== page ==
Wrongful termination occurs when a person is fired or terminated from their employment for an unlawful or illegal reason. What the law considers unlawful or illegal is very specific – firing or termination of employment based on a person’s race, color, religion, gender or sex, or national origin is prohibited; firing or termination of employment because an employee engaged in a lawful activity, such as reporting work place harassment or engaging as a whistleblower and reporting wrongdoing by the employer, is prohibited.
Ohio is a “right to work” state, as are most states in the United States. The term “right to work” is extremely deceptive and misleading. Taken at face value, this phrase implies an employee has some guarantee, supported by the law, to employment, when in reality this phrase means the exact opposite. Employees in a right to work state, who are not employed under an employment contract or service agreement that sets out the specific terms and conditions of employment, are considered “at-will” employees under the law.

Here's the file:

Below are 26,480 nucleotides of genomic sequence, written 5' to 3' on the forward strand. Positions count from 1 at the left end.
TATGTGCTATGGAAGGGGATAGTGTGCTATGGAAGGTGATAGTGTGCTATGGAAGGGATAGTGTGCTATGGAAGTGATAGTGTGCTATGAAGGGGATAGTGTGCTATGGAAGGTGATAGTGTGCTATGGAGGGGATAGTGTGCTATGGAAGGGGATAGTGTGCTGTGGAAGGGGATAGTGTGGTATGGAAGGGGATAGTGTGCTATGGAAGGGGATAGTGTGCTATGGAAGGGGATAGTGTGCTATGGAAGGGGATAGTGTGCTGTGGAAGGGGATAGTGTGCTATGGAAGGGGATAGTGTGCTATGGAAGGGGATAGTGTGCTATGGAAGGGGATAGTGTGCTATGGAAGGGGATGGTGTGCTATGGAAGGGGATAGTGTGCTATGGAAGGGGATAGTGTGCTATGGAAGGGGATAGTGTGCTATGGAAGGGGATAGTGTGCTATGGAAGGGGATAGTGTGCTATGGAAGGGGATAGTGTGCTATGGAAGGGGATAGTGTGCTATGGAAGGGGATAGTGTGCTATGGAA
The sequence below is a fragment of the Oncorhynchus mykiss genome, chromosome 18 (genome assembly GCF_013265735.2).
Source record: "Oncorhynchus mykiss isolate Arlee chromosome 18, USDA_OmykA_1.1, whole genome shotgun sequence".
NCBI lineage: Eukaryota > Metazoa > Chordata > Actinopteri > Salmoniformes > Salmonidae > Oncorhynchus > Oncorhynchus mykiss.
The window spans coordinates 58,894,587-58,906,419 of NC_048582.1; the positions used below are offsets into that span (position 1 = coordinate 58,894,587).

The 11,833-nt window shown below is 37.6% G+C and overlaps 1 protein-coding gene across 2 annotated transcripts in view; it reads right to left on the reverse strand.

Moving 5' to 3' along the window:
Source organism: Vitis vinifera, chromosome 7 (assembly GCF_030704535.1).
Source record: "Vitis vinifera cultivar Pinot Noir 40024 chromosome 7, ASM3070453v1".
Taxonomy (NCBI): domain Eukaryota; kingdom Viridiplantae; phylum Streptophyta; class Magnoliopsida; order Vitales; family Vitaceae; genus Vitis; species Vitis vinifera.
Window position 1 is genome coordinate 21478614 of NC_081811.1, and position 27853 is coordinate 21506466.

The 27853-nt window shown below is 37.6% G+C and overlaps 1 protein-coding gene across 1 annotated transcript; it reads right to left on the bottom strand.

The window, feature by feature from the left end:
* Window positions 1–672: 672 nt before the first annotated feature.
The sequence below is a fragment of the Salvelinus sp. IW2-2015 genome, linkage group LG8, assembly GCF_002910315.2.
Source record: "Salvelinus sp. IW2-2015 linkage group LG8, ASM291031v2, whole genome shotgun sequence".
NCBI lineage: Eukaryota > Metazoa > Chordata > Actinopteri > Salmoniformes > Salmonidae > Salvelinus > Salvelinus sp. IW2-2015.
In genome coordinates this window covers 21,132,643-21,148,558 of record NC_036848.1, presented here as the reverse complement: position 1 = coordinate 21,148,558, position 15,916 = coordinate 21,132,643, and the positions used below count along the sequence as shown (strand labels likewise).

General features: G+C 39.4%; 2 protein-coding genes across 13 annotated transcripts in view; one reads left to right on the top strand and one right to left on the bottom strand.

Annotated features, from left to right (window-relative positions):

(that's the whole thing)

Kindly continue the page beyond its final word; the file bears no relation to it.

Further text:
At-will employees are employed at the pleasure or will of the employer; the employer, at its will, sets the parameters and conditions of employment. An employer may terminate an at-will employee at any time, for any reason (or for no reason at all), with or without justification, so long as the termination is not based upon the employee’s race, color, religion, gender or sex, or national origin. It is unlawful or an employer to terminate an employee for complaining, filing a grievance, or reporting suspected discriminatory or illegal conduct by an employer. A termination under these circumstances is considered retaliation and also violates the law.